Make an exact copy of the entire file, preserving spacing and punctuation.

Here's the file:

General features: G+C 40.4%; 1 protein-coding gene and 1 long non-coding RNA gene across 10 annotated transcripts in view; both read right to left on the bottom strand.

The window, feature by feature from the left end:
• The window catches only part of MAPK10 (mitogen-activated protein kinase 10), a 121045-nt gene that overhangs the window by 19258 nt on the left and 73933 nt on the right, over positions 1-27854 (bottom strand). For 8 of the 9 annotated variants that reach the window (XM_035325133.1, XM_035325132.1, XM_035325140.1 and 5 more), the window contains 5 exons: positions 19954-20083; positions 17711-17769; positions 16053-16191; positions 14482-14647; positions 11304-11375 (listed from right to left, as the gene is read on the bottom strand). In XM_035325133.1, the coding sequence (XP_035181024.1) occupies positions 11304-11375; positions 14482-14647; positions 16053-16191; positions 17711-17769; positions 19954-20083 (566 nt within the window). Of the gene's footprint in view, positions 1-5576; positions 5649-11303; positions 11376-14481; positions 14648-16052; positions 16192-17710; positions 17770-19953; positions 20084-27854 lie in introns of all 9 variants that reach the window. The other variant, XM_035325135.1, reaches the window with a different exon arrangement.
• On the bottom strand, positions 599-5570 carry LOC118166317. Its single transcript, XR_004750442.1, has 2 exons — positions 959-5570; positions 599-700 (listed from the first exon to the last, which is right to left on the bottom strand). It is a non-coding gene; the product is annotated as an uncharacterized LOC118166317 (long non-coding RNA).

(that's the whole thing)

General features: G+C 40.4%; 1 protein-coding gene and 1 long non-coding RNA gene across 10 annotated transcripts in view; both read right to left on the bottom strand.

The window, feature by feature from the left end:
• The window catches only part of MAPK10 (mitogen-activated protein kinase 10), a 121045-nt gene that overhangs the window by 19258 nt on the left and 73933 nt on the right, over positions 1-27854 (bottom strand). For 8 of the 9 annotated variants that reach the window (XM_035325133.1, XM_035325132.1, XM_035325140.1 and 5 more), the window contains 5 exons: positions 19954-20083; positions 17711-17769; positions 16053-16191; positions 14482-14647; positions 11304-11375 (listed from right to left, as the gene is read on the bottom strand). In XM_035325133.1, the coding sequence (XP_035181024.1) occupies positions 11304-11375; positions 14482-14647; positions 16053-16191; positions 17711-17769; positions 19954-20083 (566 nt within the window). Of the gene's footprint in view, positions 1-5576; positions 5649-11303; positions 11376-14481; positions 14648-16052; positions 16192-17710; positions 17770-19953; positions 20084-27854 lie in introns of all 9 variants that reach the window. The other variant, XM_035325135.1, reaches the window with a different exon arrangement.
• On the bottom strand, positions 599-5570 carry LOC118166317. Its single transcript, XR_004750442.1, has 2 exons — positions 959-5570; positions 599-700 (listed from the first exon to the last, which is right to left on the bottom strand). It is a non-coding gene; the product is annotated as an uncharacterized LOC118166317 (long non-coding RNA).